Which drug should be used first for chronic sciatica?
Gabapentin should be the first-line treatment for chronic sciatica over pregabalin because it delivers greater pain relief and few adverse events, according to an Australian study.
Among 18 adults taking gabapentin for eight weeks followed by eight weeks with pregabalin, or vice-versa, gabapentin provided superior reduction in pain intensity based on a 10-point visual scale, the randomised, double-blind study found.
The mean pain score dropped from 7.54 to 5.82 for gabapentin, compared with a reduction in mean pain from 7.33 to 6.38 for pregabalin, the Townsville Hospital study authors reported in JAMA Neurology.
Furthermore, gabapentin was responsible for only 19% of the adverse events experienced by the participants.
Overall 67% reported adverse events including drowsiness, dizziness or nausea.
Adverse events were also more frequent when patients started on pregabalin.
Head-to-head, the researchers found no significant difference between the drugs in terms of disability scores, with both “significantly efficacious” in terms of reducing pain-associated disability.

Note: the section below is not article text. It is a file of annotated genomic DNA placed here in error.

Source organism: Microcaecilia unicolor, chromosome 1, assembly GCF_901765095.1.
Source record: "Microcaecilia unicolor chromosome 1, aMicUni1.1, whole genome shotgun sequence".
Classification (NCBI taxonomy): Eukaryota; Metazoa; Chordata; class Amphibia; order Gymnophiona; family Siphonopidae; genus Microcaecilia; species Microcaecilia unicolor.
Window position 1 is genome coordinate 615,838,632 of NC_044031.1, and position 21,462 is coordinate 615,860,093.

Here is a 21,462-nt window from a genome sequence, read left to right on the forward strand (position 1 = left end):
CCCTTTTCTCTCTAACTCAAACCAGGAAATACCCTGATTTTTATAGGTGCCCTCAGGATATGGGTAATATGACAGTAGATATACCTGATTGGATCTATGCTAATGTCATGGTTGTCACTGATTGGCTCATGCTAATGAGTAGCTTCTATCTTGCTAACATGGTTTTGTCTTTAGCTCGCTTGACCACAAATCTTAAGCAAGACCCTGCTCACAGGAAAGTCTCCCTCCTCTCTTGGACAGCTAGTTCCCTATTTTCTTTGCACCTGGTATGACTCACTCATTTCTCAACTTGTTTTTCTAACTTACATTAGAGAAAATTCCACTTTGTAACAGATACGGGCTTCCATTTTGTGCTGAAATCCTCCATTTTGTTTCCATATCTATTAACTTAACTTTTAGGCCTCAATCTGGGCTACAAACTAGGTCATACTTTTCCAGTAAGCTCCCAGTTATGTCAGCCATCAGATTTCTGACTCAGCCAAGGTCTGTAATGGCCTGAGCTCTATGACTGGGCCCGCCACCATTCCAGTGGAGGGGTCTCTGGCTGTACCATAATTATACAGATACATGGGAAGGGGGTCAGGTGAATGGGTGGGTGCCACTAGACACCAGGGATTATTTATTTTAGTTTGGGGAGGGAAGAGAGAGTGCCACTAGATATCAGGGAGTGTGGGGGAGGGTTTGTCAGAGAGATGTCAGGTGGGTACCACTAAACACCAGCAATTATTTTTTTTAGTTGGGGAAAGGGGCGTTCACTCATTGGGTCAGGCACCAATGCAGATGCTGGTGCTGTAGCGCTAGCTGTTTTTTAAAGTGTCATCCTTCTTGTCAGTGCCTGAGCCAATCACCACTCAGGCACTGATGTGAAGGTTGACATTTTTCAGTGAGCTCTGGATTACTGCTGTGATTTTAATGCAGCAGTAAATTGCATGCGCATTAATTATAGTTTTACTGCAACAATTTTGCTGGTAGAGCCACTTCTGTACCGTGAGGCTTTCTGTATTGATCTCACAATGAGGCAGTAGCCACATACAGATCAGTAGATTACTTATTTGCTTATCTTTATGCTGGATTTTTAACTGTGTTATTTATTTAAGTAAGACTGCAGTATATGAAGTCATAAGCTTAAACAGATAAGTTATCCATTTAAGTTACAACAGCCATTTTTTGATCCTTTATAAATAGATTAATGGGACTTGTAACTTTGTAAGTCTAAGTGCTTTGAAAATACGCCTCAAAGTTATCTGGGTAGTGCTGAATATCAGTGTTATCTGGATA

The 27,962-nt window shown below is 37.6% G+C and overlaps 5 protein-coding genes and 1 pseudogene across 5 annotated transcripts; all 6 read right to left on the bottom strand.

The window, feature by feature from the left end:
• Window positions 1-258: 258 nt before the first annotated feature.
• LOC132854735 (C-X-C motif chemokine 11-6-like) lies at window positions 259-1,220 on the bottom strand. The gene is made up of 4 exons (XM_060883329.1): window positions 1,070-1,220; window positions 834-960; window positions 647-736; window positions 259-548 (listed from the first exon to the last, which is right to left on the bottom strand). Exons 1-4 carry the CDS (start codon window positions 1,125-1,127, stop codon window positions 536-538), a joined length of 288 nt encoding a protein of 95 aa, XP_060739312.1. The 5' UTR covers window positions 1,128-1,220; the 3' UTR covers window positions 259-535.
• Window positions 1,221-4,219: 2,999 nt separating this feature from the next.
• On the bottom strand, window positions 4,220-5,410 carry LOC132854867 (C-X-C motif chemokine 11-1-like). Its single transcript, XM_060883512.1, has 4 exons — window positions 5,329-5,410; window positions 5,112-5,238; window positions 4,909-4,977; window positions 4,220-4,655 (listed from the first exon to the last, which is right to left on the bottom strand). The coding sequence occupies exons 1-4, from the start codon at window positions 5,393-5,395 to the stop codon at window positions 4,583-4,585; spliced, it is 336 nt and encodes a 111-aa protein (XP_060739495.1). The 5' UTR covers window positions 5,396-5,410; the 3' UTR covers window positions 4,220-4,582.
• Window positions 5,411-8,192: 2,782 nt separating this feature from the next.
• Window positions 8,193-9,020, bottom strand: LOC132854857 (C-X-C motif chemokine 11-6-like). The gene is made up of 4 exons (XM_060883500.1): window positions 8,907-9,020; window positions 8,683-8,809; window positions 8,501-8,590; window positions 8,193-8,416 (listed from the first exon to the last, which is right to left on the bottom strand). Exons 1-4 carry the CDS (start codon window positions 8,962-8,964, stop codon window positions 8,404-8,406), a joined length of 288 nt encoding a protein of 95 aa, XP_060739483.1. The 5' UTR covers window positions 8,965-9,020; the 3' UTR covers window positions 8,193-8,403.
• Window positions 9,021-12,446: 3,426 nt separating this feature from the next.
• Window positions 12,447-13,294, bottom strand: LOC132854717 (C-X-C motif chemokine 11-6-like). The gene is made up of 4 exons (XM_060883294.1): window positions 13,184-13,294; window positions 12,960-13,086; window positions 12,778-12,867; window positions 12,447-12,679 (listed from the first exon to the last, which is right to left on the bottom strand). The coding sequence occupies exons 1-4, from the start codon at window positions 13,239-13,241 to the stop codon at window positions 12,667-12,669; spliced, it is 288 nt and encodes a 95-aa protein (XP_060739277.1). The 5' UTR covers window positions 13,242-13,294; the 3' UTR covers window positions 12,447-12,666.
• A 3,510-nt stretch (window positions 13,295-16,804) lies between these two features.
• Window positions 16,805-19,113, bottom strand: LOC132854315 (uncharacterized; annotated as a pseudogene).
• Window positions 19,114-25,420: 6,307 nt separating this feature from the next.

However, the efficacy of gabapentin in reducing disability scores was reduced when patients experienced adverse events.
The participants, who were mostly men, had pain lasting at least three months, radiating into one leg only at or below-knee level. None had used gabapentin or pregabalin before.
The findings suggested that gabapentin should be started before pregabalin to permit “optimal cross-over” whenever pregabalin might be warranted, the authors said.
“Pregabalin and gabapentin were both significantly efficacious," they wrote.
“However, gabapentin was superior to pregabalin in reducing pain intensity, and was associated with fewer and less severe adverse events.”
A spokesperson for Pfizer which makes pregabalin (Lyrica) said: “This trial demonstrates that both gabapentin and pregabalin were effective in reducing pain in adults with chronic sciatica in this patient population. Unfortunately, the study only included 18 patients and a treatment of duration of only eight weeks.”
In the study each participant was randomly assigned to receive either gabapentin 400-800mg per day for eight weeks or pregabalin 150-300mg twice daily.
After a one-week washout at the end of this treatment regime, they swapped over to the other drug.
While taking pregabalin, participants were given a lunchtime placebo dose to ensure the two regimes remained indistinguishable.
More information: JAMA Neurology 2018